Jump to content
Peter T Chattaway

Star Wars: Han Solo origin story spin-off

Recommended Posts

Ugh, this may be the first Star Wars movie that I pass on seeing.  At the risk of sounding like a grumpy old curmudgeon, this looks like the predictable outcome of turning films that were special triennial events into yearly commodities.  I shouldn't be surprised, since the folks that crap out The Hunchback of Notre Dame 3 are now in charge.

Share this post


Link to post
Share on other sites

For some reason that Chaw review leads me to think this film is *also* going to give us a back-story, not just for the Kessel Run, but for the bit in The Empire Strikes Back where Threepio says to Han, "Sir, I don't know where your ship learned to communicate, but it has the most peculiar dialect."

Share this post


Link to post
Share on other sites

This movie is a landmark, at least, in that it's the first Star Wars movie since The Phantom Menace that I've decided to just wait for home video before I watch it.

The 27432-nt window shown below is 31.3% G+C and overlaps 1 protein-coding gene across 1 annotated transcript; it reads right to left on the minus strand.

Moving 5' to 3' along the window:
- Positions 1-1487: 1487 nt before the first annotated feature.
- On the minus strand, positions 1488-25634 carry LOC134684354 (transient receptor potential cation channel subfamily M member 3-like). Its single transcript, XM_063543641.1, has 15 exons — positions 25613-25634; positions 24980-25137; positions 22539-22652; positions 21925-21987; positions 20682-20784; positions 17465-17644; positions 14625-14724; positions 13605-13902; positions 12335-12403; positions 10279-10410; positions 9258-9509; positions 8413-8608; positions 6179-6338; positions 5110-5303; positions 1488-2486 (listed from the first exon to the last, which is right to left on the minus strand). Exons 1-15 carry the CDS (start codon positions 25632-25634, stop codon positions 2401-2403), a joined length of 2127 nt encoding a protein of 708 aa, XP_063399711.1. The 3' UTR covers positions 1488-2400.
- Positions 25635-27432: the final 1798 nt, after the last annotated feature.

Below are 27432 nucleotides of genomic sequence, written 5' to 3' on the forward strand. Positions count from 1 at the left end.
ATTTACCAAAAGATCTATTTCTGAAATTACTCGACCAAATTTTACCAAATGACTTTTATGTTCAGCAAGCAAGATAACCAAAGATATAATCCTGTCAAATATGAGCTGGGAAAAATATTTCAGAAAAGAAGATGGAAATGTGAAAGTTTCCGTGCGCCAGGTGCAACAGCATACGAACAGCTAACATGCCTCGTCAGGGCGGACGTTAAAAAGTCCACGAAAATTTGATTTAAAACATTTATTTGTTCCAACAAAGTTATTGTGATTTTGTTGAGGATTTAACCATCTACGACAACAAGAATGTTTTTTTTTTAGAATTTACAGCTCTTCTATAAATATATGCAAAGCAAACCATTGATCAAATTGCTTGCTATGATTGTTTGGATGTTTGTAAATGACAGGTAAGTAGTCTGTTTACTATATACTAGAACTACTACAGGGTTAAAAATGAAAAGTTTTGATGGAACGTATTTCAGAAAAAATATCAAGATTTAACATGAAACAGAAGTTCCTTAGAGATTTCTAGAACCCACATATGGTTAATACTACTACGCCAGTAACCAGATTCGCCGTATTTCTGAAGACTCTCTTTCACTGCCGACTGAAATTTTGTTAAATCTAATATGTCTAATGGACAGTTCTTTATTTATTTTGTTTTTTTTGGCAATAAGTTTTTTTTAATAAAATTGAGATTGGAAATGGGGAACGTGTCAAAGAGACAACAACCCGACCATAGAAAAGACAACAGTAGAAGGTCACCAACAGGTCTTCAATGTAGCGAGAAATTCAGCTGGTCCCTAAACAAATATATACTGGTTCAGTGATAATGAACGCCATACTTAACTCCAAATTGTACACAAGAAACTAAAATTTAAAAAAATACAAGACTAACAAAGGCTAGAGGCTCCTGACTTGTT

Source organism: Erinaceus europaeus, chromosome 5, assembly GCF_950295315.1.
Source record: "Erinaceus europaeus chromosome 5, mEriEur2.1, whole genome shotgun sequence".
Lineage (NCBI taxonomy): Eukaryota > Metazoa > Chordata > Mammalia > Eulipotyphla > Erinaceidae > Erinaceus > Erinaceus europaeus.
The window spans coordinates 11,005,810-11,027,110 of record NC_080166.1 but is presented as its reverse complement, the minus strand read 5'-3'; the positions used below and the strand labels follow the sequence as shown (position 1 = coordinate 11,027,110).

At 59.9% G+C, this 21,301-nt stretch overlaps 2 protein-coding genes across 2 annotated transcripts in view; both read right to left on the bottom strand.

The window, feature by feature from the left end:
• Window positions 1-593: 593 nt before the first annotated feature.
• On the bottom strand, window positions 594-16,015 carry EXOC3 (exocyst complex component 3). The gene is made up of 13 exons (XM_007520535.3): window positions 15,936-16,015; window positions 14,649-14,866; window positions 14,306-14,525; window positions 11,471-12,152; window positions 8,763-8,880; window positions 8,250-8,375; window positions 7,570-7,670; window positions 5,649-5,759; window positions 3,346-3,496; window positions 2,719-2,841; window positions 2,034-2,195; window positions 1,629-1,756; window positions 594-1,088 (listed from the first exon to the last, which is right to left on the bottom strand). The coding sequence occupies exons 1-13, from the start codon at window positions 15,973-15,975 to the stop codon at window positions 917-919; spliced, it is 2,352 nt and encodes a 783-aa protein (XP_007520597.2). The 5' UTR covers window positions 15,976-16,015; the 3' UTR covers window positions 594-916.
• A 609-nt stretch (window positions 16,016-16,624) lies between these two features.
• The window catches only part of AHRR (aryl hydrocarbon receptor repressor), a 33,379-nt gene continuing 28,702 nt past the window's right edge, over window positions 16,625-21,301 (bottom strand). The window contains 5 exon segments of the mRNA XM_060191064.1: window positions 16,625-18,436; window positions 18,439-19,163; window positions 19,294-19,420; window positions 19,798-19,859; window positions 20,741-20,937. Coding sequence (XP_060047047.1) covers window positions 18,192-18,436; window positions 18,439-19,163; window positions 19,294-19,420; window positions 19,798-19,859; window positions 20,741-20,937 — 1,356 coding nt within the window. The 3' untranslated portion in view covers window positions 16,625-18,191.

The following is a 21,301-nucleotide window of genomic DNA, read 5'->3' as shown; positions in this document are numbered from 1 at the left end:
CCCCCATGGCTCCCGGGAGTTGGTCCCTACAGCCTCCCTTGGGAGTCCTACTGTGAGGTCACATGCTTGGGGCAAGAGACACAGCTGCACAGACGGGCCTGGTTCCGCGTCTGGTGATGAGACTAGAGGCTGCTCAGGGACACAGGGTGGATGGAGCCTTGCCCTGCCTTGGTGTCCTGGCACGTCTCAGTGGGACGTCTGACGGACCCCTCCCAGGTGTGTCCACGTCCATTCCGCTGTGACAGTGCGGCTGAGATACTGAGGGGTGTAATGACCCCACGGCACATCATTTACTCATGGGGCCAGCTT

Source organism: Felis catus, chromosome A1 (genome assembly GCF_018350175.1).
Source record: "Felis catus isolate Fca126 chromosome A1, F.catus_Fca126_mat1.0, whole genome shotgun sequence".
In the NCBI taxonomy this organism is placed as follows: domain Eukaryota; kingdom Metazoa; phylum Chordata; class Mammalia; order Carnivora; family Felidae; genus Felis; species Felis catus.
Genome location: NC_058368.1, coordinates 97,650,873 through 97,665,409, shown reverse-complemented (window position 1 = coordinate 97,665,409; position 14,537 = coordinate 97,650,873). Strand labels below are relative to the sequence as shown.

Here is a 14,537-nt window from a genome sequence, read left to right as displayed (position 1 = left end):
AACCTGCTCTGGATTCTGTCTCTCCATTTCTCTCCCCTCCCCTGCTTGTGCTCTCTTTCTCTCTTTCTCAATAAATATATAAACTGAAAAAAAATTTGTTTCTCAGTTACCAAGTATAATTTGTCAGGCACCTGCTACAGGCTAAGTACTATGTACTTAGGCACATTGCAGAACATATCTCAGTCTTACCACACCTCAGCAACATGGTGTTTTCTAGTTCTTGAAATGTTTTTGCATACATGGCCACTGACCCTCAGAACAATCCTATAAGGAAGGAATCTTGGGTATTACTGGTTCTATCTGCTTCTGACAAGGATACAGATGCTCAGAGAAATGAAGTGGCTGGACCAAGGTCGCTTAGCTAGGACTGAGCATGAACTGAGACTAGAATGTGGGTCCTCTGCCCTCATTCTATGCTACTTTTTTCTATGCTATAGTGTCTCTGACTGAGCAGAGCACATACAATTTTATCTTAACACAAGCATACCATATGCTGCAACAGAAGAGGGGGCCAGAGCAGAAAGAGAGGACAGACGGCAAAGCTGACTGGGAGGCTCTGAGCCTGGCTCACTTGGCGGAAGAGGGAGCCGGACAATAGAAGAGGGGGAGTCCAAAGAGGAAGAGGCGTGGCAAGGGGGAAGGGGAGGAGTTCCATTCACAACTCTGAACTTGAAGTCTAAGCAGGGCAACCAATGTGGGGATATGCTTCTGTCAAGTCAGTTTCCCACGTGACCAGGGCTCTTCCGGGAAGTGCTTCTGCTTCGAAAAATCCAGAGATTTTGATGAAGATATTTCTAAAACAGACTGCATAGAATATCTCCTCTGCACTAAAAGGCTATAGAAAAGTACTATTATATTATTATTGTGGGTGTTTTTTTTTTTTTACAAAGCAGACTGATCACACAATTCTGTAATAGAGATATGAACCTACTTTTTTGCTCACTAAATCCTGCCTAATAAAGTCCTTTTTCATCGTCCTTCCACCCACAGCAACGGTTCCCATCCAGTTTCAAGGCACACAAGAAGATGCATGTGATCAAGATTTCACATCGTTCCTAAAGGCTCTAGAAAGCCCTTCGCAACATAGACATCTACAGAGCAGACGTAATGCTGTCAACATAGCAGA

Share this post


Link to post
Share on other sites

Like Joel, I enjoyed this more than I thought I would.  It was entertaining and had a few genuine laugh lines.  It's still a lot of empty calories, though.  What leaves a bad taste and I ultimately find unacceptable, though, is the way that droid sentience is presented by one of the characters using much of the language employed in the abolitionist, civil rights, and feminist movements - and yet this is played substantially for laughs.    

Share this post


Link to post
Share on other sites
1 hour ago, Andrew said:

What leaves a bad taste and I ultimately find unacceptable, though, is the way that droid sentience is presented by one of the characters using much of the language employed in the abolitionist, civil rights, and feminist movements - and yet this is played substantially for laughs.